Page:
The first is that a speaker is usually her own first audience. In other words, every message is composed by someone somewhere and that composition almost always has involved an internal debate over what are the best words to use or the most convincing arguments or both. For this reason, every persuasive message starts life as an idea that is contemplated and developed by the speaker. It is in this initial creation that the message first takes shape, and the choices made during this stage define the form the message will ultimately take. Thus, the person who is unable to craft clear and persuasive arguments internally to herself will always find it hard to do so externally to others. This statement may seem obvious, but it has important implications. A speaker who persuades herself of the wrong things, who does not understand how persuasion works, or who fails to understand her audience is unlikely to create a persuasive message. Moreover, because speakers and audiences often share linguistic, psychological, and cultural characteristics, the persuasion of the speaker herself sets in motion a path to either success or failure when her messages finally reach her intended audience.
The second aspect of deliberation important to us is that people sometimes use discussions with an external audience not to persuade others but to settle debates in their own minds. As the philosophers Chaim Perelman and L. Obrechts-Tyteca have noted:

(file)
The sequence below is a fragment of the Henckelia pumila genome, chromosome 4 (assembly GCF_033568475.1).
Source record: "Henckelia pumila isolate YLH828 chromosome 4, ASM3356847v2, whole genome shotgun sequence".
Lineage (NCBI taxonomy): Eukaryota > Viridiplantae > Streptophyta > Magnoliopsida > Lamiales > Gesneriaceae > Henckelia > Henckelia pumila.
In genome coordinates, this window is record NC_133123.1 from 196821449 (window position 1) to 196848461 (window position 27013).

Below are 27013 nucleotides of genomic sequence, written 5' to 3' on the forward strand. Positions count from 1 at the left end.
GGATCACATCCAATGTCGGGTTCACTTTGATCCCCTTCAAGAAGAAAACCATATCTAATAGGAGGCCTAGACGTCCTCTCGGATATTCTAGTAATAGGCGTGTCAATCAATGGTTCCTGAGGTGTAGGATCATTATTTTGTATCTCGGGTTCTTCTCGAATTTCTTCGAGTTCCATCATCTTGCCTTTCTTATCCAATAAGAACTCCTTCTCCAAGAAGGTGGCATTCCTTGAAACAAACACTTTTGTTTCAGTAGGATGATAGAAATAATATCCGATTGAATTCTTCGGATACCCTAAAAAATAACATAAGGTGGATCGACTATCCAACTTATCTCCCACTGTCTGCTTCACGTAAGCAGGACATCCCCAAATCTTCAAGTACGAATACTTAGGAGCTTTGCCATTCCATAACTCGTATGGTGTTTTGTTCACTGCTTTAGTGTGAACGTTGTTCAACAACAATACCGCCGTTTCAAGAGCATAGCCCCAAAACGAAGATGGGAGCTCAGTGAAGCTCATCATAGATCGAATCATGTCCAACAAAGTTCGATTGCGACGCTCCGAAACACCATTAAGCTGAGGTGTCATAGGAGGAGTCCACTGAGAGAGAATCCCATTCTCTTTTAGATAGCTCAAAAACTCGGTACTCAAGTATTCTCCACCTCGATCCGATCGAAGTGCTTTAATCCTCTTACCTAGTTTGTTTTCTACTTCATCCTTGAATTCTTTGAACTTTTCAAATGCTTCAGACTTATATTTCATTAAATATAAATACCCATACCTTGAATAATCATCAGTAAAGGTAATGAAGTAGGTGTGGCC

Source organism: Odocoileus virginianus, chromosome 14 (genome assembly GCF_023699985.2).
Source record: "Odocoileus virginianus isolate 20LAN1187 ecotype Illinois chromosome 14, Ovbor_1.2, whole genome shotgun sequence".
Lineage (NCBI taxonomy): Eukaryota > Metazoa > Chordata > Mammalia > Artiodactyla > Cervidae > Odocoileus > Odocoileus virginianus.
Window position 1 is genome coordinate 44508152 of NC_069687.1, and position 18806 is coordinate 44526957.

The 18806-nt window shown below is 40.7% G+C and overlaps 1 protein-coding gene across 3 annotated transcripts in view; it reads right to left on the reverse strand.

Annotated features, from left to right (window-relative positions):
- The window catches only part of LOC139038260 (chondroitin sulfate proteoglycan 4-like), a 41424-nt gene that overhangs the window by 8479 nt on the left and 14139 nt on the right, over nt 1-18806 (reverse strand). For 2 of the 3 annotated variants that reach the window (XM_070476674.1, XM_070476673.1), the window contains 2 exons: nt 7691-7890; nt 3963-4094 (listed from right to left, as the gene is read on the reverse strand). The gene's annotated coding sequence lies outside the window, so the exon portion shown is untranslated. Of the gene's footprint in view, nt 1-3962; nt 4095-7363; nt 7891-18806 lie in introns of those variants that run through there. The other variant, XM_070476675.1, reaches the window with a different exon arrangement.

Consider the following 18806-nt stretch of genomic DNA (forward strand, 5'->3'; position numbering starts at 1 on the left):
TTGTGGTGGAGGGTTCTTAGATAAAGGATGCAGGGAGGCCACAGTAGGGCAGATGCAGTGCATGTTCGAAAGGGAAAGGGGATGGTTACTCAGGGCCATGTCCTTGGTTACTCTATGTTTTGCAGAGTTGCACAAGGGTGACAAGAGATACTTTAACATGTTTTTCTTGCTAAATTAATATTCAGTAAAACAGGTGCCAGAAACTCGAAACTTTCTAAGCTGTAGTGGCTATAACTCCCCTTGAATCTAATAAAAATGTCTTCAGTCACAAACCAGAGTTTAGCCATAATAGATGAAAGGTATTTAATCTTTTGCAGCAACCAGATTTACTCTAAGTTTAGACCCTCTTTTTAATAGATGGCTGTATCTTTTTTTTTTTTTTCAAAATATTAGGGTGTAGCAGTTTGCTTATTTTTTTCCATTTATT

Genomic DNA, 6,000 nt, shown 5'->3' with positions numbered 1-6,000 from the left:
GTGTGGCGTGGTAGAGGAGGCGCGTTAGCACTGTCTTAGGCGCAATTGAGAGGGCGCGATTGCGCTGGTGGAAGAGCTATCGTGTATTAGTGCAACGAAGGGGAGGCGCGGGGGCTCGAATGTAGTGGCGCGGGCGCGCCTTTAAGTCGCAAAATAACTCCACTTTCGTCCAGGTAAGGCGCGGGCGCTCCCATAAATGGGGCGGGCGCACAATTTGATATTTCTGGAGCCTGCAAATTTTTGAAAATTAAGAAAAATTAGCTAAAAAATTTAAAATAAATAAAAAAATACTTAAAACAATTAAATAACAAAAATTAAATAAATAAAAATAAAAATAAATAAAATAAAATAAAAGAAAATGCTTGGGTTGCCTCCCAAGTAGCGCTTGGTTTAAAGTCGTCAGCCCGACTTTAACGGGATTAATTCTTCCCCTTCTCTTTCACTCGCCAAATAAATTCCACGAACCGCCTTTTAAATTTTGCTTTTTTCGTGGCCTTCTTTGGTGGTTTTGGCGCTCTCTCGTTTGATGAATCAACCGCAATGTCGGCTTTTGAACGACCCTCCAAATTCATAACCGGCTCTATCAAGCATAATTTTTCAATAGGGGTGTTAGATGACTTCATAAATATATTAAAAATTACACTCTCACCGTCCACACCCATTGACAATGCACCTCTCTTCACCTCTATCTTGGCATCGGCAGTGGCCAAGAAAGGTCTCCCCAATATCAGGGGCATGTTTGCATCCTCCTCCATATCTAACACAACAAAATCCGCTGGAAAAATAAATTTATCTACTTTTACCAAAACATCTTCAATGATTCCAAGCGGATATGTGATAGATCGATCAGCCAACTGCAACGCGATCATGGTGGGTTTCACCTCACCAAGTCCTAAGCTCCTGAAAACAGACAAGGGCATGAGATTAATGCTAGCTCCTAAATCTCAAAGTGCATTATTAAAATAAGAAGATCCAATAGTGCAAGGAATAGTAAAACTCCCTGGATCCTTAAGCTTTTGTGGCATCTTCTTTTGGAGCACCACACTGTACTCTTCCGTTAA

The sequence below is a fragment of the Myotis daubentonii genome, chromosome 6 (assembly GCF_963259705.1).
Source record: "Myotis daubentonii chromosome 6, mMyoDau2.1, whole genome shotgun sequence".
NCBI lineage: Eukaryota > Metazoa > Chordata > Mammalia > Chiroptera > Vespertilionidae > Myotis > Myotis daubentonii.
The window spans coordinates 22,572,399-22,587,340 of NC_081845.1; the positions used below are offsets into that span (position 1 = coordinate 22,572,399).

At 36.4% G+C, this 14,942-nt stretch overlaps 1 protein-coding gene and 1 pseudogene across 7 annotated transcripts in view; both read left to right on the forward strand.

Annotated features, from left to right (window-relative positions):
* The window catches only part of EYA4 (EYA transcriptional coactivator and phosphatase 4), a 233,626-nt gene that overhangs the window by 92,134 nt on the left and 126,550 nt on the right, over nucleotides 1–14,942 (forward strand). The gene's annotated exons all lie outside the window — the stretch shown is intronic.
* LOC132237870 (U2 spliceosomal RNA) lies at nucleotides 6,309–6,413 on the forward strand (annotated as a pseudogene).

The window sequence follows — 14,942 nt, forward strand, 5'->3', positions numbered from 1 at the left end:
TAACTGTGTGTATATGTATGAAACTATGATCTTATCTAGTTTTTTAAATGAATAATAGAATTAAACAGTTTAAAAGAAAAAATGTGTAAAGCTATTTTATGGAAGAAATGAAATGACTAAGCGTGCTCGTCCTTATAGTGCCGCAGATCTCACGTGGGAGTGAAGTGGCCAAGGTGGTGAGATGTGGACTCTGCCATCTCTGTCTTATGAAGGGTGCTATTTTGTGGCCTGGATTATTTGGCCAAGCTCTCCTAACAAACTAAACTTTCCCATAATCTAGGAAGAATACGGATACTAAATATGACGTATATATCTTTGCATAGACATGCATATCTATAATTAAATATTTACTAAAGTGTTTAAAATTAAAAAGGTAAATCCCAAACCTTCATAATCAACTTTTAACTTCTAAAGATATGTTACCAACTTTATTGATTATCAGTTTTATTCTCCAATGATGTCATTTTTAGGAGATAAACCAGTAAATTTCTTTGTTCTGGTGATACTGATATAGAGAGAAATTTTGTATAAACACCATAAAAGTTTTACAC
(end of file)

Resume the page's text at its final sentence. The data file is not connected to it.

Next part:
It also very often happens that discussion with someone else is simply a means we use to see things more clearly ourselves. Agreement with oneself is merely a particular case of agreement with others. Accordingly, from our point of view, it is by analyzing argumentation addressed to others that we can best understand deliberation and not vice versa. 2
In other words, what may seem like an external discussion is really someone trying to make up his own mind. This phenomenon is a common one, and most of us have had the experience of being in a discussion with persons who seemed more concerned with clarifying their own opinions about a topic than in hearing ours.
The third aspect of deliberation that is relevant to us is a moral one, and it arises when someone tries to persuade others of opinions he knows are wrong or does not himself believe to be true. Aristotle says in the Rhetoric that “things that are true and things that are better are, by their nature, practically always easier to prove and easier to believe in.” However, we know that people sometimes reach one conclusion during deliberation and then go on to argue a completely different position to an external audience. We also know that some very persuasive people have first convinced themselves, and then entire populations, to believe evil ideas and to commit great crimes against humanity. Indeed, the issue of morality in self and public persuasion was of paramount importance to thinkers in antiquity, who frequently debated the role of ethics in rhetoric. In several of Plato’s dialogues, for example, speakers are criticized not because they speak poorly but because they speak falsely. In our own day, there are even a (very) few ethicists who argue that it is wrong to argue for a position, even in an “academic” debate, that one does not really hold.
To summarize, then, the first type of audience is our own mind; this audience of self is persuaded by the same modes and elements that persuade others. Moreover, both the process we use in this type of persuasion and the outcomes it produces have important ramifications for whether and how we persuade external audiences. In other words, the rules of persuasion do not only define how we induce others to agree with us, they define how we reach our own conclusions and beliefs.